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Increasing Role of Forensics in Due Diligence

With increased liability of directors and calls for transparency, reporting requirements have magnified the relevance of micro-level due diligence.

The famous contract law principle ‘caveat emptor’ – Buyer Beware – is often used in commercial transactions involving M&A and other financial and strategic investment deals. Information asymmetry between a buyer and seller necessitates robust due diligence exercise on targets and promoters pre and post such transactions. While traditional methods of due diligences help in uncovering broader business, financial and legal risks, recent times of increased liability of directors, calls for transparency, and reporting requirements have magnified the relevance of micro-level due diligence.

Forensics has emerged as an important and effective tool for conducting comprehensive due diligences and helping investors have a microscopic view of target companies, their assets, liabilities, compliance gaps, suspicious transactions including those with related parties, investigations, shams, and corporate frauds, if any. The following trends are noteworthy:

Post-closing compliance audit: While pre-closing findings from a due diligence help an investor take an informed decision and allocate risk in transaction documents, it is important to also consider post-closing compliance audits in light of the sunset period associated with indemnity claims. Such an exercise also can be a mitigation tool for the company and/or the new owners to protect them from exposure to the risk of a continuing offence, as deemed knowledge could be attributable to them.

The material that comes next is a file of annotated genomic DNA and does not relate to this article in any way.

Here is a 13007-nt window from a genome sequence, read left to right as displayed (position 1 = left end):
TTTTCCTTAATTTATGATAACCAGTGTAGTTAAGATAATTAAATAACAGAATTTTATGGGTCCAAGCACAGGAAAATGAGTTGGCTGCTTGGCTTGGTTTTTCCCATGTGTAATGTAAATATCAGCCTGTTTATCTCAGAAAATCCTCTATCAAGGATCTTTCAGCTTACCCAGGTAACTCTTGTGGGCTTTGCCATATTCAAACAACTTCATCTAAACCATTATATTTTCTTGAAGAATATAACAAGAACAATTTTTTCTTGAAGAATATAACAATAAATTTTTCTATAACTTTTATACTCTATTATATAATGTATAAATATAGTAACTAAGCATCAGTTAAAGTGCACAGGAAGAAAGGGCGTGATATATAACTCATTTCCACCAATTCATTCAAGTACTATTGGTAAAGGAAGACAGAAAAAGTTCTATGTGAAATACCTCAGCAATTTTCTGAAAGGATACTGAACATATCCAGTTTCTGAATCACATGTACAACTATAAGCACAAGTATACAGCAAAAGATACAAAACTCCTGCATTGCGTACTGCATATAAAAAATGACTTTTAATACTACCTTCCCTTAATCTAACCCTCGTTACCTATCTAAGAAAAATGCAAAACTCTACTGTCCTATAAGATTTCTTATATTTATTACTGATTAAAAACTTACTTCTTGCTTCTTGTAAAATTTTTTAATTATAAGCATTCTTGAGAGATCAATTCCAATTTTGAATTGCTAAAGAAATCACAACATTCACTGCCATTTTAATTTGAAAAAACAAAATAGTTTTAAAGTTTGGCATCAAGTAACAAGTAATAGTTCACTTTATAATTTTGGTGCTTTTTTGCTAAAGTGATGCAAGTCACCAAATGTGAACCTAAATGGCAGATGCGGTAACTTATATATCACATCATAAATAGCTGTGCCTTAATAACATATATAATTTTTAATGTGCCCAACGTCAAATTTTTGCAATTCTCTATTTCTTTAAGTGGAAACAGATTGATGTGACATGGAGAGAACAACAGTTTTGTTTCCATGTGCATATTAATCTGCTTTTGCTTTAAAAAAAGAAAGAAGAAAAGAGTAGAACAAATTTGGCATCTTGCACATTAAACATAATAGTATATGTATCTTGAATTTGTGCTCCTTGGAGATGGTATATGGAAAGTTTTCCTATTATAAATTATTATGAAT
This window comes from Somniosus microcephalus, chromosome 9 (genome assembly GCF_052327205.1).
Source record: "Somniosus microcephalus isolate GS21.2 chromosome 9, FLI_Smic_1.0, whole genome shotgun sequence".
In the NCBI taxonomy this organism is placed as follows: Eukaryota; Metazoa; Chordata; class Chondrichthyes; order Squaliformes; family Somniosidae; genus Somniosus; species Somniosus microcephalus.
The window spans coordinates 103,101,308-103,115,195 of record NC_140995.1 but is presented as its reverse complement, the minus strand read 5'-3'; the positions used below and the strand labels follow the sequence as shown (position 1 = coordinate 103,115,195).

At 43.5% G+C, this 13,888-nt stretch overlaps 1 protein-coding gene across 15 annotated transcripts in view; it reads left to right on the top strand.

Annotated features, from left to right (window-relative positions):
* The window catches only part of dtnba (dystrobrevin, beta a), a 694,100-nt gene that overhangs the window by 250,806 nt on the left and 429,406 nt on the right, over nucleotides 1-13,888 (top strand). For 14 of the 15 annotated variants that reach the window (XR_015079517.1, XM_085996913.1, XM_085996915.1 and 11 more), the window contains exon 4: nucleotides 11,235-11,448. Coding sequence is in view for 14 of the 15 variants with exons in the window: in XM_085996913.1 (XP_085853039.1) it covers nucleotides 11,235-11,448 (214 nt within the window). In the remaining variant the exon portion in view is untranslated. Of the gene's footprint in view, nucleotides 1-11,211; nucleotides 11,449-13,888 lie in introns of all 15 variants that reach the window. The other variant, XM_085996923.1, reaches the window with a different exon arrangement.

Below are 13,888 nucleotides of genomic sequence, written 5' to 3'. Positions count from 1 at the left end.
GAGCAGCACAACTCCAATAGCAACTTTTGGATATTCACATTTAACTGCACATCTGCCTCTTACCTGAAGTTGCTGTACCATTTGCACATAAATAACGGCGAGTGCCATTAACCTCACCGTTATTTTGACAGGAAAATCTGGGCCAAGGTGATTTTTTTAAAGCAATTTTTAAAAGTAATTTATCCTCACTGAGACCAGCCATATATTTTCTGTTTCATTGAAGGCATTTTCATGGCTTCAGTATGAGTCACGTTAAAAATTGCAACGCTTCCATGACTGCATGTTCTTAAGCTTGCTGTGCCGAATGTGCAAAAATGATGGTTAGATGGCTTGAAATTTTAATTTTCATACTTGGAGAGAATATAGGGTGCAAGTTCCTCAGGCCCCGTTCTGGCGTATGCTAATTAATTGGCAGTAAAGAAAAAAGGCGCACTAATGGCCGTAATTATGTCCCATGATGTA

Criticality of electronic evidence: During investigations, authorities first and foremost target the IT systems of the company to gather electronic evidence and bolster cases against individuals and organisations, more so in cases of competition, income tax, CBI and SFIO matters. While existence of back-up data in a company’s archives could attribute knowledge and amount to deliberate concealment of facts, a lack of diligence and failure to maintain appropriate risk management systems can trigger consequent liabilities. This makes it critical to identify any damaging data through a vendor diligence exercise.

Counterparty KYC and due diligence: Another aspect that businesses need to consider is keeping checks and conducting appropriate KYC/due diligence on counterparties to contracts. If one is aware that its counterparty is engaging in any activity that could be considered as an offence of bribery, corruption or the like, and the same is connected to the business of the entity in any manner whatsoever, non-disclosure of such information and continuing to deal with such counterparty could be construed as deliberate concealment and amount to abetting the offence, which is punishable under Prevention of Corruption Act, 1988.